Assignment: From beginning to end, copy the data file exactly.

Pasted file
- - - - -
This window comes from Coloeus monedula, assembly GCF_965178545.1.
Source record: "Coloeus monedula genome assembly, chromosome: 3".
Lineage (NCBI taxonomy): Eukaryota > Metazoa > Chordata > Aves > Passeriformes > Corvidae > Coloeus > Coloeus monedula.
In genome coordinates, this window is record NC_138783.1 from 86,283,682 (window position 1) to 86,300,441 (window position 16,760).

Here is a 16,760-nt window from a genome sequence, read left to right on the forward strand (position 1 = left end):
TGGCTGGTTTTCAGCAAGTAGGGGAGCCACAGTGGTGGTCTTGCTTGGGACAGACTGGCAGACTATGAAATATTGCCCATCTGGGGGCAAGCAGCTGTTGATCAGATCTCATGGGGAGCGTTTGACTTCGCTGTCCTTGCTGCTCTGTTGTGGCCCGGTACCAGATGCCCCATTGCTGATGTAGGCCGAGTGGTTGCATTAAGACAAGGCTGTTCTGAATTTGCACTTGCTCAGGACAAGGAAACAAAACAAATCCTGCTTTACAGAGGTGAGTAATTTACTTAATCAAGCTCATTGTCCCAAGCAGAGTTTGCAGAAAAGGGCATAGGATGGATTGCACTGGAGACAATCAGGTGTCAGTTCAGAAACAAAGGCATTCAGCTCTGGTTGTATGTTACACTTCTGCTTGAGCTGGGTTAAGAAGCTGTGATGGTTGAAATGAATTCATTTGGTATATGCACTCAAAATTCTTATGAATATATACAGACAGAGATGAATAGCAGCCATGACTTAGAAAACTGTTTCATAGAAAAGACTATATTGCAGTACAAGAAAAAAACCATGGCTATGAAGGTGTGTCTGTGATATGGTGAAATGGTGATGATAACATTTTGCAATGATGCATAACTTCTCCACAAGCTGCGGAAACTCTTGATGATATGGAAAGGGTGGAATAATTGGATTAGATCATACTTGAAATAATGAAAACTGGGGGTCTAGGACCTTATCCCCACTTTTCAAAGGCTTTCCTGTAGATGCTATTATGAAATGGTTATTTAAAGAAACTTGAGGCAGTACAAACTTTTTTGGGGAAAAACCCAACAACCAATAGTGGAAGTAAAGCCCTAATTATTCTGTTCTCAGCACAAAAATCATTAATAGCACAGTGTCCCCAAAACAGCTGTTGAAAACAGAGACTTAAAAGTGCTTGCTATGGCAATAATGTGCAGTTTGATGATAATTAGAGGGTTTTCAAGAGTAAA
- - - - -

This window comes from Coloeus monedula, assembly GCF_965178545.1.
Source record: "Coloeus monedula genome assembly, chromosome: 3".
Lineage (NCBI taxonomy): Eukaryota > Metazoa > Chordata > Aves > Passeriformes > Corvidae > Coloeus > Coloeus monedula.
In genome coordinates, this window is record NC_138783.1 from 86,283,682 (window position 1) to 86,300,441 (window position 16,760).

Here is a 16,760-nt window from a genome sequence, read left to right on the forward strand (position 1 = left end):
TGGCTGGTTTTCAGCAAGTAGGGGAGCCACAGTGGTGGTCTTGCTTGGGACAGACTGGCAGACTATGAAATATTGCCCATCTGGGGGCAAGCAGCTGTTGATCAGATCTCATGGGGAGCGTTTGACTTCGCTGTCCTTGCTGCTCTGTTGTGGCCCGGTACCAGATGCCCCATTGCTGATGTAGGCCGAGTGGTTGCATTAAGACAAGGCTGTTCTGAATTTGCACTTGCTCAGGACAAGGAAACAAAACAAATCCTGCTTTACAGAGGTGAGTAATTTACTTAATCAAGCTCATTGTCCCAAGCAGAGTTTGCAGAAAAGGGCATAGGATGGATTGCACTGGAGACAATCAGGTGTCAGTTCAGAAACAAAGGCATTCAGCTCTGGTTGTATGTTACACTTCTGCTTGAGCTGGGTTAAGAAGCTGTGATGGTTGAAATGAATTCATTTGGTATATGCACTCAAAATTCTTATGAATATATACAGACAGAGATGAATAGCAGCCATGACTTAGAAAACTGTTTCATAGAAAAGACTATATTGCAGTACAAGAAAAAAACCATGGCTATGAAGGTGTGTCTGTGATATGGTGAAATGGTGATGATAACATTTTGCAATGATGCATAACTTCTCCACAAGCTGCGGAAACTCTTGATGATATGGAAAGGGTGGAATAATTGGATTAGATCATACTTGAAATAATGAAAACTGGGGGTCTAGGACCTTATCCCCACTTTTCAAAGGCTTTCCTGTAGATGCTATTATGAAATGGTTATTTAAAGAAACTTGAGGCAGTACAAACTTTTTTGGGGAAAAACCCAACAACCAATAGTGGAAGTAAAGCCCTAATTATTCTGTTCTCAGCACAAAAATCATTAATAGCACAGTGTCCCCAAAACAGCTGTTGAAAACAGAGACTTAAAAGTGCTTGCTATGGCAATAATGTGCAGTTTGATGATAATTAGAGGGTTTTCAAGAGTAAA